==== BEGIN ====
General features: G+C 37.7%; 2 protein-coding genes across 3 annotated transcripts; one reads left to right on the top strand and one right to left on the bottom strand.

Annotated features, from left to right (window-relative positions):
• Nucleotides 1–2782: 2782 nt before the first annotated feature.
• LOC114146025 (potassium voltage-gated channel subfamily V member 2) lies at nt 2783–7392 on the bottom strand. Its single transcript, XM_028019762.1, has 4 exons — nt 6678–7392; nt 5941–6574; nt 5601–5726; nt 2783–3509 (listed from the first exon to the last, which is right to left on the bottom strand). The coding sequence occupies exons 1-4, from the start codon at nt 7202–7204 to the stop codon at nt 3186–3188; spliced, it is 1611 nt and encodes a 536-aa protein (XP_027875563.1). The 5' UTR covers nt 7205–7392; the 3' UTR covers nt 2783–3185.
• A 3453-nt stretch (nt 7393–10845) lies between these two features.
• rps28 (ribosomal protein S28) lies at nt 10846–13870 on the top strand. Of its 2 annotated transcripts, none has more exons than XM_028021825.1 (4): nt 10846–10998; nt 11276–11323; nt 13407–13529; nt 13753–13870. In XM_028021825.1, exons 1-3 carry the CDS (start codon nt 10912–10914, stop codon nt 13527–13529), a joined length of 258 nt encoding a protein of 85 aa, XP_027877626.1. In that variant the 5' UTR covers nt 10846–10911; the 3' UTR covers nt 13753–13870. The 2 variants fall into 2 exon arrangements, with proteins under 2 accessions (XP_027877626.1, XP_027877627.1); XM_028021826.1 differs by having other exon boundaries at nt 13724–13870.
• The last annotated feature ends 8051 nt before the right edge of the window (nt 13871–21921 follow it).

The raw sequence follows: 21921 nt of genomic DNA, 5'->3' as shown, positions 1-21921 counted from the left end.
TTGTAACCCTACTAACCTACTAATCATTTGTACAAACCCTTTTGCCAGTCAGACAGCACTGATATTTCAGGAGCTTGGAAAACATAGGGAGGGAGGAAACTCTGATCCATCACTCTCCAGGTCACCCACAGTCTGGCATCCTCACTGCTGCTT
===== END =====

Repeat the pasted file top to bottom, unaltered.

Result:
General features: G+C 37.7%; 2 protein-coding genes across 3 annotated transcripts; one reads left to right on the top strand and one right to left on the bottom strand.

Annotated features, from left to right (window-relative positions):
• Nucleotides 1–2782: 2782 nt before the first annotated feature.
• LOC114146025 (potassium voltage-gated channel subfamily V member 2) lies at nt 2783–7392 on the bottom strand. Its single transcript, XM_028019762.1, has 4 exons — nt 6678–7392; nt 5941–6574; nt 5601–5726; nt 2783–3509 (listed from the first exon to the last, which is right to left on the bottom strand). The coding sequence occupies exons 1-4, from the start codon at nt 7202–7204 to the stop codon at nt 3186–3188; spliced, it is 1611 nt and encodes a 536-aa protein (XP_027875563.1). The 5' UTR covers nt 7205–7392; the 3' UTR covers nt 2783–3185.
• A 3453-nt stretch (nt 7393–10845) lies between these two features.
• rps28 (ribosomal protein S28) lies at nt 10846–13870 on the top strand. Of its 2 annotated transcripts, none has more exons than XM_028021825.1 (4): nt 10846–10998; nt 11276–11323; nt 13407–13529; nt 13753–13870. In XM_028021825.1, exons 1-3 carry the CDS (start codon nt 10912–10914, stop codon nt 13527–13529), a joined length of 258 nt encoding a protein of 85 aa, XP_027877626.1. In that variant the 5' UTR covers nt 10846–10911; the 3' UTR covers nt 13753–13870. The 2 variants fall into 2 exon arrangements, with proteins under 2 accessions (XP_027877626.1, XP_027877627.1); XM_028021826.1 differs by having other exon boundaries at nt 13724–13870.
• The last annotated feature ends 8051 nt before the right edge of the window (nt 13871–21921 follow it).

The raw sequence follows: 21921 nt of genomic DNA, 5'->3' as shown, positions 1-21921 counted from the left end.
TTGTAACCCTACTAACCTACTAATCATTTGTACAAACCCTTTTGCCAGTCAGACAGCACTGATATTTCAGGAGCTTGGAAAACATAGGGAGGGAGGAAACTCTGATCCATCACTCTCCAGGTCACCCACAGTCTGGCATCCTCACTGCTGCTT